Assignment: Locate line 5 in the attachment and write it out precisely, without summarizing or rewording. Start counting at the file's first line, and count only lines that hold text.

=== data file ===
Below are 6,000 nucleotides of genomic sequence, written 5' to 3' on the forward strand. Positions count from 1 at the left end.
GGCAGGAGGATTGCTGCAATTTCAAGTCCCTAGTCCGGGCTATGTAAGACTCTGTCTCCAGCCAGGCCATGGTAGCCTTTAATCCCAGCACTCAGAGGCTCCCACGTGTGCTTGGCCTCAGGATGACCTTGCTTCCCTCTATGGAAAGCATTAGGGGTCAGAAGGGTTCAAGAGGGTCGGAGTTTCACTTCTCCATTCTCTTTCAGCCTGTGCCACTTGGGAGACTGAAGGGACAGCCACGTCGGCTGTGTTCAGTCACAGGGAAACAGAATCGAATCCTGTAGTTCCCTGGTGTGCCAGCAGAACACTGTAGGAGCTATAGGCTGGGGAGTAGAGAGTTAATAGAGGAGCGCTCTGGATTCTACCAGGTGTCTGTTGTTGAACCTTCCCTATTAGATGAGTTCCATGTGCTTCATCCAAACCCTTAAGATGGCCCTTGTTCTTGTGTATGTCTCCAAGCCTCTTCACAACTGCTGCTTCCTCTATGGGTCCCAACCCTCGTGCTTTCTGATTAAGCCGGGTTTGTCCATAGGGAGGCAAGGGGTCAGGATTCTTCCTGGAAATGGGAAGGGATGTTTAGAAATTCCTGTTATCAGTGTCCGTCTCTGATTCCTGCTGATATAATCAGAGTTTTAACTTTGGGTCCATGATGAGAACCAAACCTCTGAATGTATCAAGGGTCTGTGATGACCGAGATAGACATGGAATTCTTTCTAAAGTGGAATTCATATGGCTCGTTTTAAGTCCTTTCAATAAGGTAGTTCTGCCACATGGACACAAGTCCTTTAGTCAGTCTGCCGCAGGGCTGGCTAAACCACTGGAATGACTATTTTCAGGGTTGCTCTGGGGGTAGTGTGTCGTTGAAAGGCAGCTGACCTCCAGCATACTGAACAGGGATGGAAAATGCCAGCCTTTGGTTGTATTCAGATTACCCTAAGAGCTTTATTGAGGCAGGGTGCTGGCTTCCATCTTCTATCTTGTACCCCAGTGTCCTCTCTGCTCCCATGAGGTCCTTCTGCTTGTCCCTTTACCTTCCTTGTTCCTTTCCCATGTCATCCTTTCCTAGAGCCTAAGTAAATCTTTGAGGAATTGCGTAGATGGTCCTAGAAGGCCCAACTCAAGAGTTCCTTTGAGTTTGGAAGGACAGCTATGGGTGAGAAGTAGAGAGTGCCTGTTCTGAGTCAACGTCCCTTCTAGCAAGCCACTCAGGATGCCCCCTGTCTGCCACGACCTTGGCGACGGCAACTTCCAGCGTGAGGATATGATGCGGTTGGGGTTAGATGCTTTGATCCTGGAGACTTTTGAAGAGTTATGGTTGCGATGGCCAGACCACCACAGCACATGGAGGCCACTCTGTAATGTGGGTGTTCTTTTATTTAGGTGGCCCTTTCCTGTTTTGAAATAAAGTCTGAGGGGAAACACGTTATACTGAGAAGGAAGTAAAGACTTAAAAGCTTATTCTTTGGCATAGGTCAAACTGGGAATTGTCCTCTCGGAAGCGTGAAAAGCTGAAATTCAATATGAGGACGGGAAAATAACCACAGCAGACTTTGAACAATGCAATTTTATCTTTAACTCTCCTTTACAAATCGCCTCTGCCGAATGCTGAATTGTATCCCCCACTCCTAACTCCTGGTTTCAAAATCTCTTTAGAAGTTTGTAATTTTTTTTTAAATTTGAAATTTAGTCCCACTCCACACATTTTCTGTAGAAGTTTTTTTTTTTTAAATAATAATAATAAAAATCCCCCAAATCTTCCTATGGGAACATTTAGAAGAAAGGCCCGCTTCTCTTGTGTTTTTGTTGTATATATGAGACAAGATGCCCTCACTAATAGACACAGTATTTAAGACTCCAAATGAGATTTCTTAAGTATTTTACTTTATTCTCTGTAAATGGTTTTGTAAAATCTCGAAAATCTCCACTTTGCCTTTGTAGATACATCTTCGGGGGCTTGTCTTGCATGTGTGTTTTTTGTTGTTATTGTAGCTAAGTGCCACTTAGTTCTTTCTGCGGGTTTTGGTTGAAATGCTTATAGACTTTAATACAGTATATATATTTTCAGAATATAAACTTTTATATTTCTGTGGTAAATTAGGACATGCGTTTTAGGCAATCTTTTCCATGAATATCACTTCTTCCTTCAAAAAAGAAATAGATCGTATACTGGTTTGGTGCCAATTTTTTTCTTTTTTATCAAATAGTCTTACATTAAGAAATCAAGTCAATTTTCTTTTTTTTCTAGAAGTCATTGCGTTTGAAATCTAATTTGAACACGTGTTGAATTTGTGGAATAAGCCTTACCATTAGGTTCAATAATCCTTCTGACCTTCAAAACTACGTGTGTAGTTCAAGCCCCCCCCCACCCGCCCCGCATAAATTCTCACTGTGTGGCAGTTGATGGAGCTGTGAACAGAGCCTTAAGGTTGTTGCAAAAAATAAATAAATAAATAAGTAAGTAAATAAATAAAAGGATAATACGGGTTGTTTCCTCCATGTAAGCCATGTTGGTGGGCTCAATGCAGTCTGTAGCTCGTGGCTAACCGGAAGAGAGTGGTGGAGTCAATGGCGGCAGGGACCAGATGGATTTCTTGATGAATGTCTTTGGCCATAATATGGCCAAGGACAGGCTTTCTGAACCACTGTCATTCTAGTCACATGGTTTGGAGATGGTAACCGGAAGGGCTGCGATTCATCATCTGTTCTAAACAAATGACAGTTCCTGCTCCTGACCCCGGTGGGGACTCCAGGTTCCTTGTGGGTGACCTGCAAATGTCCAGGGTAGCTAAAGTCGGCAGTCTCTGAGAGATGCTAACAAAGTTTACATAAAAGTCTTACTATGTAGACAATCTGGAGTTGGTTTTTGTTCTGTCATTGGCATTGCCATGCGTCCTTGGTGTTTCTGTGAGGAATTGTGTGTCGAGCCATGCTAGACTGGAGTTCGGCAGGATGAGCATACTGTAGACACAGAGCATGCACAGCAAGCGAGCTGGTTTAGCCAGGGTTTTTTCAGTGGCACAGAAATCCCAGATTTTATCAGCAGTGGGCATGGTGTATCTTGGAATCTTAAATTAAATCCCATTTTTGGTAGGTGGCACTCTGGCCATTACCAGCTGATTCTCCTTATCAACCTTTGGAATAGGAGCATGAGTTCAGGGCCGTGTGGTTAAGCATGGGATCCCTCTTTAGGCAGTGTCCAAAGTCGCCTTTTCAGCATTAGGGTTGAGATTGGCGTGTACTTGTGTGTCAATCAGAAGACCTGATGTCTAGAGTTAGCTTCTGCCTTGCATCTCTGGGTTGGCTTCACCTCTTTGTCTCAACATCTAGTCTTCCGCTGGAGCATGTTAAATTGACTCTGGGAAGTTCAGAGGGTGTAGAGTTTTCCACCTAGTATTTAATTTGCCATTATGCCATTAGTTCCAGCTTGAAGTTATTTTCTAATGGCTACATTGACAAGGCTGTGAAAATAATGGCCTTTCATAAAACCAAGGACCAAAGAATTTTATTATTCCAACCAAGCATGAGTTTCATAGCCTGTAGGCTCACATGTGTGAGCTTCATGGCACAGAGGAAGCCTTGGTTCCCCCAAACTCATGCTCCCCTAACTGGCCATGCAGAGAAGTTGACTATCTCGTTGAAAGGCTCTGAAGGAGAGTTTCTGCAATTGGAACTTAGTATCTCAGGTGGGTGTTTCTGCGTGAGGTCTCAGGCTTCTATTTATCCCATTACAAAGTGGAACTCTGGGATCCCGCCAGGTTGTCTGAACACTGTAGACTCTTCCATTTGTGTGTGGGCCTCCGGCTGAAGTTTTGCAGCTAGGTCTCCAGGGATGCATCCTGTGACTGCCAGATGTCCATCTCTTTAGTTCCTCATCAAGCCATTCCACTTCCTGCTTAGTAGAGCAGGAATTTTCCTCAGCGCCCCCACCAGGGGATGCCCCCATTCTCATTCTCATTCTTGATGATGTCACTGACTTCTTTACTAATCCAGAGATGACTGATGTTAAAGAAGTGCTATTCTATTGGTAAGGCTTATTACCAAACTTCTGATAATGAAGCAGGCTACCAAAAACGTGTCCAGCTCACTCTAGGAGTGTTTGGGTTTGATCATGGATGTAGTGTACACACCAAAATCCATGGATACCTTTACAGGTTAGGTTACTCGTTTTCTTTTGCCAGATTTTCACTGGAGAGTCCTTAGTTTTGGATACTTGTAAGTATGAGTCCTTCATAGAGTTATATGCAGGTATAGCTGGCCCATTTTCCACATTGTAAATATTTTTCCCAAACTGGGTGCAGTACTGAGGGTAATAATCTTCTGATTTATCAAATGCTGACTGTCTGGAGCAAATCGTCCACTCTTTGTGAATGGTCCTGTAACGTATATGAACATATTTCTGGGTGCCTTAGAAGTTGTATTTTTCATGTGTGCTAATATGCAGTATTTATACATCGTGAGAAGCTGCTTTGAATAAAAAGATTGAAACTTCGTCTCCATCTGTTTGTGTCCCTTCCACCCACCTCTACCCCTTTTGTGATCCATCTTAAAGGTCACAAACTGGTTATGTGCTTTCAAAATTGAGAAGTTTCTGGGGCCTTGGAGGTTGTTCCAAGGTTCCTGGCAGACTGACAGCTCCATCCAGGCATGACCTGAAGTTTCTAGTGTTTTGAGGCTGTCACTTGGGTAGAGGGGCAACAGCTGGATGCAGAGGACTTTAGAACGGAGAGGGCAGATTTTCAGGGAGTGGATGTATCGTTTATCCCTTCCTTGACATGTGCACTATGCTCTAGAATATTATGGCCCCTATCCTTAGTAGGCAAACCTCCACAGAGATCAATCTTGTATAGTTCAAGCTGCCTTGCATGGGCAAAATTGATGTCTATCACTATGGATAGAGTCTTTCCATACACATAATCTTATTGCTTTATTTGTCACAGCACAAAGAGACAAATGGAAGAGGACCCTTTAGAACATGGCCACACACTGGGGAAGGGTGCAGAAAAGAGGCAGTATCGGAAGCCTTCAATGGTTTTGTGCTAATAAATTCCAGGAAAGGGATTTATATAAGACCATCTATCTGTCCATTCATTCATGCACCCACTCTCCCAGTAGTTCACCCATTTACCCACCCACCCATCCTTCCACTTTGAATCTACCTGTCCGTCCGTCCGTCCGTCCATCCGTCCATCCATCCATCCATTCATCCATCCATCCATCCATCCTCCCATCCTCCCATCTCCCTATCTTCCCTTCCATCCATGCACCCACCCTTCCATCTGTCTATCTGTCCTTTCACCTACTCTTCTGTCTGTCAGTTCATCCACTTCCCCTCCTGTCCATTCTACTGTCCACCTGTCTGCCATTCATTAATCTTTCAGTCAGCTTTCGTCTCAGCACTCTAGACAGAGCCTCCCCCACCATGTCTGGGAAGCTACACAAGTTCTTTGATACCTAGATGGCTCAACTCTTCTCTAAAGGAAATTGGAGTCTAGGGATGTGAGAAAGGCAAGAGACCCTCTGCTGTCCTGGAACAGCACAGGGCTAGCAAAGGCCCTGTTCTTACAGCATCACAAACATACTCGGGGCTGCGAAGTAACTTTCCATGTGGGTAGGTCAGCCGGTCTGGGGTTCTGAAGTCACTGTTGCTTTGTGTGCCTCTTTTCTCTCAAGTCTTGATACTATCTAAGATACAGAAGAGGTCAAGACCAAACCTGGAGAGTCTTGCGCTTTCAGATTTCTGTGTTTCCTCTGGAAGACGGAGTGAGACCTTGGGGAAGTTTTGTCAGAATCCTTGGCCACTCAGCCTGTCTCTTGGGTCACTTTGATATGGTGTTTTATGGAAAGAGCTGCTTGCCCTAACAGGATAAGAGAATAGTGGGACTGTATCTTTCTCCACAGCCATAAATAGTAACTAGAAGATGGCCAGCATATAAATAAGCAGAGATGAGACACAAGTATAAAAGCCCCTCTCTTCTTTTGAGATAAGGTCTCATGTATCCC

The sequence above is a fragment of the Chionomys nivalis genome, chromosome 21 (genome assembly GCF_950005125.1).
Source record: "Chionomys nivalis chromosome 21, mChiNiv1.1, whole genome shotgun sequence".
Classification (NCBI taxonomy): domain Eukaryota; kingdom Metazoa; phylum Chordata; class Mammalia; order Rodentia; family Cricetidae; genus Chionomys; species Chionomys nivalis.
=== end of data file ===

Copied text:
Classification (NCBI taxonomy): domain Eukaryota; kingdom Metazoa; phylum Chordata; class Mammalia; order Rodentia; family Cricetidae; genus Chionomys; species Chionomys nivalis.